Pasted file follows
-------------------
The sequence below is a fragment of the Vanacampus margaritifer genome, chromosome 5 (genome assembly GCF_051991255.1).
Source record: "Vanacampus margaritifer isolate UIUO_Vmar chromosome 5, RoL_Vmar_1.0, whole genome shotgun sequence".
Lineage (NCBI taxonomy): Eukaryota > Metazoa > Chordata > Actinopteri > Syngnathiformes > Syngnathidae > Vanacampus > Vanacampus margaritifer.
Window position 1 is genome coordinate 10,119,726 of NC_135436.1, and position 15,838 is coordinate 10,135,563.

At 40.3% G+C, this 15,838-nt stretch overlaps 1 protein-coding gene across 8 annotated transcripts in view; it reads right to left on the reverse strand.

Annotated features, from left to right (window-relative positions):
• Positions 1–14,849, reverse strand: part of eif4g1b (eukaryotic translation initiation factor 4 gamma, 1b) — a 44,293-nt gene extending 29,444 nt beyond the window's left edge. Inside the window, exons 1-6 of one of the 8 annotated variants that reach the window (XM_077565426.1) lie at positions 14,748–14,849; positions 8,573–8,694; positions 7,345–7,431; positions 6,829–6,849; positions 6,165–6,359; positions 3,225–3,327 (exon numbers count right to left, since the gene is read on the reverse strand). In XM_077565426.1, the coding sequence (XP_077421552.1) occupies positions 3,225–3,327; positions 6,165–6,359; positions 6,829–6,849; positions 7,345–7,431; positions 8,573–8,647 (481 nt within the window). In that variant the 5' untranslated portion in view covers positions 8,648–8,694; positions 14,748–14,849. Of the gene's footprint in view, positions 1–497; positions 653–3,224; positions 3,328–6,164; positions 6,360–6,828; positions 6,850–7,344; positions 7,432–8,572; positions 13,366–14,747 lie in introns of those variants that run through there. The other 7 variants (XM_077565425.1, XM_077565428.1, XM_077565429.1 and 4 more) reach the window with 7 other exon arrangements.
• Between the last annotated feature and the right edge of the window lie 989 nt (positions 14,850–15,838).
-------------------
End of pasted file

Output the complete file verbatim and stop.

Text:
The sequence below is a fragment of the Vanacampus margaritifer genome, chromosome 5 (genome assembly GCF_051991255.1).
Source record: "Vanacampus margaritifer isolate UIUO_Vmar chromosome 5, RoL_Vmar_1.0, whole genome shotgun sequence".
Lineage (NCBI taxonomy): Eukaryota > Metazoa > Chordata > Actinopteri > Syngnathiformes > Syngnathidae > Vanacampus > Vanacampus margaritifer.
Window position 1 is genome coordinate 10,119,726 of NC_135436.1, and position 15,838 is coordinate 10,135,563.

At 40.3% G+C, this 15,838-nt stretch overlaps 1 protein-coding gene across 8 annotated transcripts in view; it reads right to left on the reverse strand.

Annotated features, from left to right (window-relative positions):
• Positions 1–14,849, reverse strand: part of eif4g1b (eukaryotic translation initiation factor 4 gamma, 1b) — a 44,293-nt gene extending 29,444 nt beyond the window's left edge. Inside the window, exons 1-6 of one of the 8 annotated variants that reach the window (XM_077565426.1) lie at positions 14,748–14,849; positions 8,573–8,694; positions 7,345–7,431; positions 6,829–6,849; positions 6,165–6,359; positions 3,225–3,327 (exon numbers count right to left, since the gene is read on the reverse strand). In XM_077565426.1, the coding sequence (XP_077421552.1) occupies positions 3,225–3,327; positions 6,165–6,359; positions 6,829–6,849; positions 7,345–7,431; positions 8,573–8,647 (481 nt within the window). In that variant the 5' untranslated portion in view covers positions 8,648–8,694; positions 14,748–14,849. Of the gene's footprint in view, positions 1–497; positions 653–3,224; positions 3,328–6,164; positions 6,360–6,828; positions 6,850–7,344; positions 7,432–8,572; positions 13,366–14,747 lie in introns of those variants that run through there. The other 7 variants (XM_077565425.1, XM_077565428.1, XM_077565429.1 and 4 more) reach the window with 7 other exon arrangements.
• Between the last annotated feature and the right edge of the window lie 989 nt (positions 14,850–15,838).